- Clinical Trials
- Research News
- Industry Trends
- Agency Actions
- Drug Safety Issues
- Approvals, Launches, & New Indications
- Health Care Reform
New Blood Test May Detect Colon Cancer Before It Develops
Test finds cancer-related microRNA (June 18)
A new blood test developed at Baylor Research Institute has shown promising results for finding cancer-related microRNA in the blood before a tumor develops in the colon.
The test results, published in the Journal of the National Cancer Institute, appear promising because the simple blood-based test examines the levels of a single microRNA — a small RNA molecule — that can be readily identified in a variety of bodily fluids, including blood.
The investigators studied several hundred patients with colorectal polyps and cancers, and reported that measuring levels of miR-21 in the blood can accurately identify up to 92% of patients with colorectal cancer. In addition, the test identifies up to 82% of patients with advanced colonic polyps, which present the highest risk for developing into colorectal cancers several years later in life.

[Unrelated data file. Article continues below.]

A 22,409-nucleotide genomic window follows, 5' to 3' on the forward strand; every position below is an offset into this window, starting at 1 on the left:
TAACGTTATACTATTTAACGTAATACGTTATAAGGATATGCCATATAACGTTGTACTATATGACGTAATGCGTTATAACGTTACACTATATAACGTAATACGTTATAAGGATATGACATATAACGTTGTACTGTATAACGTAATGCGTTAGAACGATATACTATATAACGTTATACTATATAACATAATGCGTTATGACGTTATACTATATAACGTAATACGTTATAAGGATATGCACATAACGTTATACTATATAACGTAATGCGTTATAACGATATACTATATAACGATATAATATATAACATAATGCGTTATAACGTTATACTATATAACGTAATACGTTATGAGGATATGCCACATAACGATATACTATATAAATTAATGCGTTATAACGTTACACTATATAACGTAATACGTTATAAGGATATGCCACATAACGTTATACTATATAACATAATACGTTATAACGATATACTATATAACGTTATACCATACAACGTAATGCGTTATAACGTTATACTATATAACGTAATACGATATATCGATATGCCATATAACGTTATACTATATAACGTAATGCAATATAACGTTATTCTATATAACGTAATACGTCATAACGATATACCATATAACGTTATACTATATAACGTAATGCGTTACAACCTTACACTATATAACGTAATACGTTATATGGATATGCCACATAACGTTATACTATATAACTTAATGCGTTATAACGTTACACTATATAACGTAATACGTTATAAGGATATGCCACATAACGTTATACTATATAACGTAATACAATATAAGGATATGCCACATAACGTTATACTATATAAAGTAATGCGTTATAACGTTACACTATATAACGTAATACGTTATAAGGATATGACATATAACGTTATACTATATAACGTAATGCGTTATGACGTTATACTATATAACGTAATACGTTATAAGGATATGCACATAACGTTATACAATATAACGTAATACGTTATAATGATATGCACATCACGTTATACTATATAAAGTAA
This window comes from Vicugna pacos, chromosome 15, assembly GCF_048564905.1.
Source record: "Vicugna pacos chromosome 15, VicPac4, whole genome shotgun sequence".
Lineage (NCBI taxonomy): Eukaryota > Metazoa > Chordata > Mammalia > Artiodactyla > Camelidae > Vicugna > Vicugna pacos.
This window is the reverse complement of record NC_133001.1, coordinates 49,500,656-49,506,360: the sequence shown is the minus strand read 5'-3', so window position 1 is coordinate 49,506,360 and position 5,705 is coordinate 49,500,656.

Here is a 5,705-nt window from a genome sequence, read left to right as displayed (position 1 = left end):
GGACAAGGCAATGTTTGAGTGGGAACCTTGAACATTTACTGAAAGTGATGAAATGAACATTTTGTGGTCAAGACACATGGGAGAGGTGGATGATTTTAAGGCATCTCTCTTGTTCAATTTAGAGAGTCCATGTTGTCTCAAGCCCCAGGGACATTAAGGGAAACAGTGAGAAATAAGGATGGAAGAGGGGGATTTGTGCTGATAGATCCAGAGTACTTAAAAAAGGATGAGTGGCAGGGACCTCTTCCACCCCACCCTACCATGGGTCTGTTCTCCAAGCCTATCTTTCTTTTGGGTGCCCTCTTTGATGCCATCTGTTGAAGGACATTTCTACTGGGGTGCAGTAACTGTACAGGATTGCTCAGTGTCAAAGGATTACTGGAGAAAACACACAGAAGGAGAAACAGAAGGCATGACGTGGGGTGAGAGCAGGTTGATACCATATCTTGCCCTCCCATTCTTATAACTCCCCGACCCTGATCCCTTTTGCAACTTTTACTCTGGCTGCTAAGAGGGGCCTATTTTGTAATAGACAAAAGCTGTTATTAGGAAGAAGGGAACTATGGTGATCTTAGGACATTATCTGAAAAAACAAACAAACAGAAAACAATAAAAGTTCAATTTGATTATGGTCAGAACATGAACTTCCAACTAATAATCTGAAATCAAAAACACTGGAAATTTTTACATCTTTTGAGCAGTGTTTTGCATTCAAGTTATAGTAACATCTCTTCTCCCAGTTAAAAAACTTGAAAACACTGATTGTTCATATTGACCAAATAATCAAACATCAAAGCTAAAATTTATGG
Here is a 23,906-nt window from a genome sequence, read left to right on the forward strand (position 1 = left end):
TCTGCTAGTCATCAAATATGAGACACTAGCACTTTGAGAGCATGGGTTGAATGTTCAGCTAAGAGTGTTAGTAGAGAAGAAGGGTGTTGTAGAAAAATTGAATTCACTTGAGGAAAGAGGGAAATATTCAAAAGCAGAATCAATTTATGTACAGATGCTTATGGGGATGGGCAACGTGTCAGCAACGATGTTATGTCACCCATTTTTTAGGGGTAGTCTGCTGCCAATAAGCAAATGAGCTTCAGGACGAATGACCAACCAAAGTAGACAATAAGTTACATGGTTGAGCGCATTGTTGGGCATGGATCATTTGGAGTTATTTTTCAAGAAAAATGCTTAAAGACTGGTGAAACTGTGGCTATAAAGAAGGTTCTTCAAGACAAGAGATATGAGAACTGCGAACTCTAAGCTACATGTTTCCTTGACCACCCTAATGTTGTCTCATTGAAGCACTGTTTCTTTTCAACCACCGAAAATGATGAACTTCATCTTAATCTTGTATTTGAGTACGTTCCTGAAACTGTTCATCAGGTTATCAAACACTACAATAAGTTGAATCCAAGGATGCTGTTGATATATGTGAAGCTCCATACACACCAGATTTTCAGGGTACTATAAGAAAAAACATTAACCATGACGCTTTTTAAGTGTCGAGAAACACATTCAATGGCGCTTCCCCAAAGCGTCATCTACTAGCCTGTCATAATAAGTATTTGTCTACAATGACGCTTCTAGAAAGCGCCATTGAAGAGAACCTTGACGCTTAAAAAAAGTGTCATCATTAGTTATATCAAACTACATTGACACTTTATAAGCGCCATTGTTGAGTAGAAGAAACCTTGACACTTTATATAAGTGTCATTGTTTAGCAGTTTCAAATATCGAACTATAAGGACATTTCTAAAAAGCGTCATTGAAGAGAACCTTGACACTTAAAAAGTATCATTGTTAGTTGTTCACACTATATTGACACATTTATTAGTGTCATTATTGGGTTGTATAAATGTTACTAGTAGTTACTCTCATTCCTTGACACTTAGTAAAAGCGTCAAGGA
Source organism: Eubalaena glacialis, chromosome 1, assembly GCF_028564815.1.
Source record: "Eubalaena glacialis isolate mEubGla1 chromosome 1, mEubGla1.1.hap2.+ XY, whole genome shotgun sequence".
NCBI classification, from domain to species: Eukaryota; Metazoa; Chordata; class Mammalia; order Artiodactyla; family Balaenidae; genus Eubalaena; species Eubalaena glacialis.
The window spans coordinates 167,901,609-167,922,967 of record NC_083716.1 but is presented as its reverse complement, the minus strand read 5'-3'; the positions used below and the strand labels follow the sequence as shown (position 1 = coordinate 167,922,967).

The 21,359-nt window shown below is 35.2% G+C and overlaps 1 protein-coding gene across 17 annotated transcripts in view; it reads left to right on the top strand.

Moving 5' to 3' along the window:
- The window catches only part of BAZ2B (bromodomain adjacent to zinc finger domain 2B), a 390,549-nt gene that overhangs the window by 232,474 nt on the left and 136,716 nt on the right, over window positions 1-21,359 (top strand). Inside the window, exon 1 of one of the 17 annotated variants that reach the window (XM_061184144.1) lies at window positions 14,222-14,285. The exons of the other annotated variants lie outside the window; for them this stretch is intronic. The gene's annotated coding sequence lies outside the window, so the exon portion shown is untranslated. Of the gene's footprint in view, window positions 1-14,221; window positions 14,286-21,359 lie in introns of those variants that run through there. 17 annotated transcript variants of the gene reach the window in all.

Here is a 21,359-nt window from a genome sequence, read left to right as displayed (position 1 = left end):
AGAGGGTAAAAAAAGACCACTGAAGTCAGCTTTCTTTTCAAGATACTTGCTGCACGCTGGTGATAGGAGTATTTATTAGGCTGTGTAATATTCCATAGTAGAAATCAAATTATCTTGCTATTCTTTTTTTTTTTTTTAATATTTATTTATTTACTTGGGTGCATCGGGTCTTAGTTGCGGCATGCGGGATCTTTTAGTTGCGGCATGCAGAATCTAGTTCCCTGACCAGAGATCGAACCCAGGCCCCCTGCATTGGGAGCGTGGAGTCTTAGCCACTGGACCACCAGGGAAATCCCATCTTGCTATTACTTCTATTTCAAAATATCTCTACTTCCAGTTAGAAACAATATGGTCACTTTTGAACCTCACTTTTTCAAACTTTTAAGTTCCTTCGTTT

Early detection of advanced colorectal polyps and cancers is considered the most relevant target for screening strategies and the best approach to improving survival of these patients.
Michael Ramsay, MD, president of Baylor Research Institute, said: “This blood-based test could be transformative in how we screen patients for colorectal cancer; it would save lives and could result in major savings of health care dollars.”
In an accompanying editorial, Heinz-Josef Lenz, MD, associate director for clinical research at the University of Southern California’s Norris Comprehensive Cancer Center, remarked that “MiR-21 may not be ‘just another brick in the wall,’ but rather may be the keystone leading to a molecularly justified, miRNA-based biomarker era in colorectal cancer.”
Source: Baylor; June 18, 2013.